No Act of Kindness, No Matter How Small, Is Ever Wasted
By Gap 360
Last updated: 3rd February 2017
“No act of kindness, no matter how small, is ever wasted”- A saying everyone should go by. After all, it’s these small acts that make the world go round.
We think it’s important that you guys know how valuable your impact is on our volunteering projects because without you, our special communities all around the world would not be able to achieve what they do today.We asked our in-country teams, how previous volunteers have helped these incredible projects, and here’s what they had to say...
Costa Rica House Building Volunteers
Costa Rica Team: “We started working with the project about 9 years ago and in that time our volunteers have helped over 150 deserving families become home owners.
Everybody involved in the building programme wins. The families would not normally be able to afford to have a house built, but gets free labour from our volunteers allowing them to use the small amount of money they have to buy doors or paint. The host family has some extra income that allows them to put their children in school or help buy food for their family and the volunteer gets a great insight into the real Costa Rica and makes a difference to the local community!”
Ghana Team: “We have had so many volunteers that have come and have made a huge difference.
The NGO was set up 15 years ago when the founder noticed that a lot of children don’t go to school and were missing out on an education. Government schools are free in Ghana, however, books are required and these are at an additional cost. Parents could not afford the books and therefore their children don’t go to school.
The NGO centre was originally set up under a mango tree with 7 children. There are now over 200 children from the ages of 3 -18 and they are all offered free education.
The volunteers come and teach either one on one or a whole class. When the volunteers are there the children absolutely love it. They are so keen to learn and really appreciate and want the help. They often come up to the volunteers and ask for more homework, as they really want to learn.”
Namibia Team: “Volunteering at the Namibia Wildlife Sanctuary makes a huge impact on both the local wildlife and the local communities.
From feeding the animals and ensuring their enclosures are sparkling clean to providing hands on care, love and enrichment for the babies and orphaned wildlife that arrive at the sanctuary; volunteers are helping to improve the life and wellbeing of all our furry, winged and scaled inhabitants.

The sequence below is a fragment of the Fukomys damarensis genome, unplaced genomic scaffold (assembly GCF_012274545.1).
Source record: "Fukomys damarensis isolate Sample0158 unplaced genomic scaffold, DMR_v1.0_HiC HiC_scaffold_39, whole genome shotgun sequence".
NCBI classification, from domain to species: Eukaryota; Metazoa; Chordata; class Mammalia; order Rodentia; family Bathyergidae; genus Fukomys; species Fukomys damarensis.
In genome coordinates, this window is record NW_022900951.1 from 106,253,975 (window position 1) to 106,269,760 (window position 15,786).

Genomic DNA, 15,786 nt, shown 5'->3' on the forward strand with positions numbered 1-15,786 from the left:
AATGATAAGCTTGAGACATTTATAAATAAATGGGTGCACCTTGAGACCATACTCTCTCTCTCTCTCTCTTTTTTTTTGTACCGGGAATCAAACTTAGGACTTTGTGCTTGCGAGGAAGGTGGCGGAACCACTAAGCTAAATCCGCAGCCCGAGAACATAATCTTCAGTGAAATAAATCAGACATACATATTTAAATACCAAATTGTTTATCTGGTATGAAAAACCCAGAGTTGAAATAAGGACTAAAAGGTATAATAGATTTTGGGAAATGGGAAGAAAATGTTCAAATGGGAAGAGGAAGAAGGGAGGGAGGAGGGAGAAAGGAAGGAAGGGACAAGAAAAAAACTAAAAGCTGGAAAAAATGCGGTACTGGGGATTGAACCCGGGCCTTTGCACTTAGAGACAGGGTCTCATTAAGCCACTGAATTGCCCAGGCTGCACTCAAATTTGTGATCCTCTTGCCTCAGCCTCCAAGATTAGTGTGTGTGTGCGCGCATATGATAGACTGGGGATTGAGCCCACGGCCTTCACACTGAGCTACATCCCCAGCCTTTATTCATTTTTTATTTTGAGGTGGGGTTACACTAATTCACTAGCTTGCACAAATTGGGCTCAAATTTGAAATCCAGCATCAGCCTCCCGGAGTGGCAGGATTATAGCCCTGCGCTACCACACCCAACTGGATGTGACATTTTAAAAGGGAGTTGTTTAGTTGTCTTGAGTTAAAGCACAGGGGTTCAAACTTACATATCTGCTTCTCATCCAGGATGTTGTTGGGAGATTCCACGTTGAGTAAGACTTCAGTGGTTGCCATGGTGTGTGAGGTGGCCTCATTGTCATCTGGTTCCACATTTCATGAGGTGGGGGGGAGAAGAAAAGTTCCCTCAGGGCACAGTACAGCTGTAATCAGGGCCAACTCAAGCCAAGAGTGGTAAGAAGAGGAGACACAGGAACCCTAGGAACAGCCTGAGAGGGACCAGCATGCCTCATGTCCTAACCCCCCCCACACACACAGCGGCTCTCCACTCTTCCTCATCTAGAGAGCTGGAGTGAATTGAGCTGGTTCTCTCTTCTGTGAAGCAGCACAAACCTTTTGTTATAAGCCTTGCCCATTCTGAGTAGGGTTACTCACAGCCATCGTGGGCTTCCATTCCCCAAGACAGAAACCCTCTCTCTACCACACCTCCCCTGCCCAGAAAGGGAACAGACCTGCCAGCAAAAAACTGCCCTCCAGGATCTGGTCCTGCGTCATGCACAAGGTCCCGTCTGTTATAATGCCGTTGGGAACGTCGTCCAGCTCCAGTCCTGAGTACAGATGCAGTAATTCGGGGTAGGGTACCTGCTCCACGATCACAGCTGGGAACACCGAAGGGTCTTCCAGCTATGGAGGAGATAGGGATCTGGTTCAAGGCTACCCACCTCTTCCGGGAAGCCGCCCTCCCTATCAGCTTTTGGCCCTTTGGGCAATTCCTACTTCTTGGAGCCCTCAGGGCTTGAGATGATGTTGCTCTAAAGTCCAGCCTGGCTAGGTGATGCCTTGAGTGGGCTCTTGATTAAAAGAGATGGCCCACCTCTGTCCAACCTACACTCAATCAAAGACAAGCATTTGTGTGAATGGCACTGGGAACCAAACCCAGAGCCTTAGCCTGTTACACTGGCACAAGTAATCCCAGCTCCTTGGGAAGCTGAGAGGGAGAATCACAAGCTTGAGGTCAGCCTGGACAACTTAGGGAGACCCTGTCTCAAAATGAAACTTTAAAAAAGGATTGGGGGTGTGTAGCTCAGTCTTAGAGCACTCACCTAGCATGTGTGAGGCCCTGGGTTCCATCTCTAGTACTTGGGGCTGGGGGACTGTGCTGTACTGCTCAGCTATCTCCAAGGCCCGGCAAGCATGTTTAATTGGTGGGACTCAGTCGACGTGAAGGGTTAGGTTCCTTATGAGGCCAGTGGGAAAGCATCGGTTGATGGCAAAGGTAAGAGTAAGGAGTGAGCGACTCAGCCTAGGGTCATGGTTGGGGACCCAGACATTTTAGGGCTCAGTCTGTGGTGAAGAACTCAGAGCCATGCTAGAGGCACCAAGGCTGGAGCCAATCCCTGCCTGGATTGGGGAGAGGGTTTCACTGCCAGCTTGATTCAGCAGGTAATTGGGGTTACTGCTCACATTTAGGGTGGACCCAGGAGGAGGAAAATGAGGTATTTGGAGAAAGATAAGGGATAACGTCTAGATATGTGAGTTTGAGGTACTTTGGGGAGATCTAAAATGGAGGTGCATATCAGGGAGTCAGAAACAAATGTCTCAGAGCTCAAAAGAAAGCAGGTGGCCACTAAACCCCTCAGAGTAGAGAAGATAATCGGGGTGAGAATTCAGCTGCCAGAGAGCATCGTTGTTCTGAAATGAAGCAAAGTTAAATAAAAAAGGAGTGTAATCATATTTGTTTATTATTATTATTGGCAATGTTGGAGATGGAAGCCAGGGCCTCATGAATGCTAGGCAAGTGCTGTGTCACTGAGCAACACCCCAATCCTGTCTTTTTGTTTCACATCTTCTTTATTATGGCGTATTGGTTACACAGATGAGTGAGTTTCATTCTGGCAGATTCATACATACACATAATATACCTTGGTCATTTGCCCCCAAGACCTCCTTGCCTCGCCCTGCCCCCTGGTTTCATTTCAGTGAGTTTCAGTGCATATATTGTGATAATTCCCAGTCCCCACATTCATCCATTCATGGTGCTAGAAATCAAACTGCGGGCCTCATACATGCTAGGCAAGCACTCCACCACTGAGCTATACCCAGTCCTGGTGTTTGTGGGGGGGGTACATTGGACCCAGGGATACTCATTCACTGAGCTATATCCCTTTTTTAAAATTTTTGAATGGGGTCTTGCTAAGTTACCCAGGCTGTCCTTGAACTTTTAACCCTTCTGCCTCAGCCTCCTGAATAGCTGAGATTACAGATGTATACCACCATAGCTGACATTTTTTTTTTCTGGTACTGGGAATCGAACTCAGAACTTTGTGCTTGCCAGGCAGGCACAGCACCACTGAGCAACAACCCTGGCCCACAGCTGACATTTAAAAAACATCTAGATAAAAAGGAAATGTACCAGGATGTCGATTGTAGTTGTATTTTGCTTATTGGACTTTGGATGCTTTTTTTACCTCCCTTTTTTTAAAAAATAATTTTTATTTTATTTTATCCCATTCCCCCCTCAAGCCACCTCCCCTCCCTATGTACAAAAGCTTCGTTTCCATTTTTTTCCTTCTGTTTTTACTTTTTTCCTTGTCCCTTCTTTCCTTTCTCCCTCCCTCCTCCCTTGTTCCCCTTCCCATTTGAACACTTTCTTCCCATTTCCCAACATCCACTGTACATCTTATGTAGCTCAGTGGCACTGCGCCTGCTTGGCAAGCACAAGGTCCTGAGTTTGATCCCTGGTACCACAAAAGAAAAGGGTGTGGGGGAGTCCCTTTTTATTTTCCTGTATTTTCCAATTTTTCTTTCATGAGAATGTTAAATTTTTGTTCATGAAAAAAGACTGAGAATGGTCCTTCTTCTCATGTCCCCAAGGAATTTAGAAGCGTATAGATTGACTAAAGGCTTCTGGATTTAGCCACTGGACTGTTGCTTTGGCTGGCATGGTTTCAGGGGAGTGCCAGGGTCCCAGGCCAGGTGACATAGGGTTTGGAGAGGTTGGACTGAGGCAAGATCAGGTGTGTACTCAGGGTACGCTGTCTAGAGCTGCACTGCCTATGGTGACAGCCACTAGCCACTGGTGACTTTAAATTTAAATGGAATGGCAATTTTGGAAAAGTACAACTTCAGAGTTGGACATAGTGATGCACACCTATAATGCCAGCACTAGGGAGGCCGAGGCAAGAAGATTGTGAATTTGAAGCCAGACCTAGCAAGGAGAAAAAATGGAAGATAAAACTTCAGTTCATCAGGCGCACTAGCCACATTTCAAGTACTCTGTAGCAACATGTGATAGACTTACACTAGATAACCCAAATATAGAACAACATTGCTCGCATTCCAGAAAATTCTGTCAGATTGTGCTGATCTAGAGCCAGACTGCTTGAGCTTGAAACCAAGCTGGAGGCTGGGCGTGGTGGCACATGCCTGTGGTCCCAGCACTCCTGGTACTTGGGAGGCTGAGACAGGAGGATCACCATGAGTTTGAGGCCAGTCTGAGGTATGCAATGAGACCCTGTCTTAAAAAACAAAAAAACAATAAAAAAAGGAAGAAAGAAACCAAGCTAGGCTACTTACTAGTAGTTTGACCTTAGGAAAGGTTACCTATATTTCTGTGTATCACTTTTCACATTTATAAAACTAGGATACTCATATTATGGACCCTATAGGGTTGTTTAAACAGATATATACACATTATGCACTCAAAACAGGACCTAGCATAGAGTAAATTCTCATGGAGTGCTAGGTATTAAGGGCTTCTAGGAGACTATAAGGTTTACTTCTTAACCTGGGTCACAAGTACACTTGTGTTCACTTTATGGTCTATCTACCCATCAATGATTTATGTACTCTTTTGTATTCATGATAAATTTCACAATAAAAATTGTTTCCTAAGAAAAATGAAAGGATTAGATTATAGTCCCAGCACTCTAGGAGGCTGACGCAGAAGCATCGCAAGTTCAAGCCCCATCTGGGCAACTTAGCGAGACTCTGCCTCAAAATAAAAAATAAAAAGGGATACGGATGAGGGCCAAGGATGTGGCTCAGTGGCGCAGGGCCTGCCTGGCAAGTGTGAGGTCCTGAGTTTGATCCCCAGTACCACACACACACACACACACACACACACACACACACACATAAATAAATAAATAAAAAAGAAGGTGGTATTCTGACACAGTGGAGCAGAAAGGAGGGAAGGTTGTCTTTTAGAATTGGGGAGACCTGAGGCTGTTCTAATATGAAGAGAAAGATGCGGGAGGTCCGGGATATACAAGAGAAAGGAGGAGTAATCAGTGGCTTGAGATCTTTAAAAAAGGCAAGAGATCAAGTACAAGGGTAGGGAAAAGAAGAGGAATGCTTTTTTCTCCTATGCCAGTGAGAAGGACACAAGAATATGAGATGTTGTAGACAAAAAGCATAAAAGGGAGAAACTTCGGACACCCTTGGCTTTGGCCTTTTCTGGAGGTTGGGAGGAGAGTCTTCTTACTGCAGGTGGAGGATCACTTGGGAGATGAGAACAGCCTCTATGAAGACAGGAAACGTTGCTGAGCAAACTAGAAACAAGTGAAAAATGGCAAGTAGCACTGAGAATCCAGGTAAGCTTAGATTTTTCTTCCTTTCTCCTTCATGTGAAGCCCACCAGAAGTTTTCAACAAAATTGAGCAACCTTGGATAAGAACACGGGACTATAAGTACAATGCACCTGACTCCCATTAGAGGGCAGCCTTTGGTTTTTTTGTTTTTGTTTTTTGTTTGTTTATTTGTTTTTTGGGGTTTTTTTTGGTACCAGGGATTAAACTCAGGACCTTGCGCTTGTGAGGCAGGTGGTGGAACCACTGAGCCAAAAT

Volunteers positively impact the lives of these animals on a daily basis, not only providing them with the care to ensure their survival, but going above and beyond to ensure their lives are full of comfort and joy.
Volunteer achievements have included the building, repairing and beautifying of our animal's homes and enclosures; providing the animals' with carefully prepared food, with exercise on walks and through enrichment, with company, love and care.
Volunteers who come to the Namibia Wildlife Sanctuary may also have the opportunity to assist with the education of the children of the marginalized San Bushman community in the local school, or to assist with medical care at our Lifeline Clinic.
The love, dedication and care poured into our animals and community members by volunteers ensures that Namibia's indigenous species and people will thrive for generations to come. The Namibia Wildlife Sanctuary is all about conservation - conserving both the people with wildlife of Namibia with the help of dedicated staff and volunteers like you.
Thailand Elephant Village Volunteers
Surin has for generations been regarded as the home of elephants in Thailand. Hundreds of years ago the Gwi people (sometimes also known as ‘Suay’ people) achieved prominence through their ability to work with elephants and at this time in Thai history the elephants were used as much as horses were used in Europe – as means of transport (particularly for high ranking members of society) as farm animals and also in the Army as Cavalry. Over the generations the Gwi people lived with their elephants and bred them, creating large number of elephants born into a semi-domesticated role.
In more recent times of course machines replaced the elephants in farms, buses and cars replaced them as a mode of transport and the Army started to use tanks rather than elephants in the ‘cavalry’ – however the Gwi people still needed to look after their elephants who had grown up in their communities.
Now in the 21st Century as the move against elephant trekking rightly picks up it’s pace and the focus is rightly on ensuring the best lives possible for the elephants, the mahouts of the village you’ll be staying have bit by bit progressed and offer this fascinating programme. By not allowing riding (other than by the mahouts) and aiming to give an all round experience for the visitor of time with the elephants and village life, the community is able to look after their elephants (who’ve been with them all their life) and themselves without the need to take their elephants to urban areas begging or to put their elephants (who are treated as family members) into elephant shows. The revenue they receive from the programme has allowed them to develop their community and to continue to give their elephants the best life possible.
The mahouts look after their elephants from birth (birth of the elephant!) and think of the elephant very much as a son / daughter and full on member of the family. At your accommodation you will see the village family spending huge amounts of time with their elephants, even sometimes simply sitting and looking / chatting with them.
Feeling inspired by these stories? (I know I am!)Take a look at more life changing experiences here and begin your own journey, making a diffence to these extraordinary comunities.